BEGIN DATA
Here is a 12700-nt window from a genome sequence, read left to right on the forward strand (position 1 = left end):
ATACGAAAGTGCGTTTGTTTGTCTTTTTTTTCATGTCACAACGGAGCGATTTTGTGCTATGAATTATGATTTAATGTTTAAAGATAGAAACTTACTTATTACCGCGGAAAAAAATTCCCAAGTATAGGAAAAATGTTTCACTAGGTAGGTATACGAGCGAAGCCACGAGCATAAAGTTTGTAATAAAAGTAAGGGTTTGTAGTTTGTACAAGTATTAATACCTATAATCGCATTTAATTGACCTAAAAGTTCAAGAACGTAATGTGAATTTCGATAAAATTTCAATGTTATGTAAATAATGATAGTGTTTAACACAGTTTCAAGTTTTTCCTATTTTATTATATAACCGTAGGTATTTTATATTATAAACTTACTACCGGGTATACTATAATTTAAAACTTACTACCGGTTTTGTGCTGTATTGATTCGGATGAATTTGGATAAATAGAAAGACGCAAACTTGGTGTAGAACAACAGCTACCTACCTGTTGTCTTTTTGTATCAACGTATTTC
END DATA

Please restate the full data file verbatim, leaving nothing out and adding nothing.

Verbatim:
Here is a 12700-nt window from a genome sequence, read left to right on the forward strand (position 1 = left end):
ATACGAAAGTGCGTTTGTTTGTCTTTTTTTTCATGTCACAACGGAGCGATTTTGTGCTATGAATTATGATTTAATGTTTAAAGATAGAAACTTACTTATTACCGCGGAAAAAAATTCCCAAGTATAGGAAAAATGTTTCACTAGGTAGGTATACGAGCGAAGCCACGAGCATAAAGTTTGTAATAAAAGTAAGGGTTTGTAGTTTGTACAAGTATTAATACCTATAATCGCATTTAATTGACCTAAAAGTTCAAGAACGTAATGTGAATTTCGATAAAATTTCAATGTTATGTAAATAATGATAGTGTTTAACACAGTTTCAAGTTTTTCCTATTTTATTATATAACCGTAGGTATTTTATATTATAAACTTACTACCGGGTATACTATAATTTAAAACTTACTACCGGTTTTGTGCTGTATTGATTCGGATGAATTTGGATAAATAGAAAGACGCAAACTTGGTGTAGAACAACAGCTACCTACCTGTTGTCTTTTTGTATCAACGTATTTC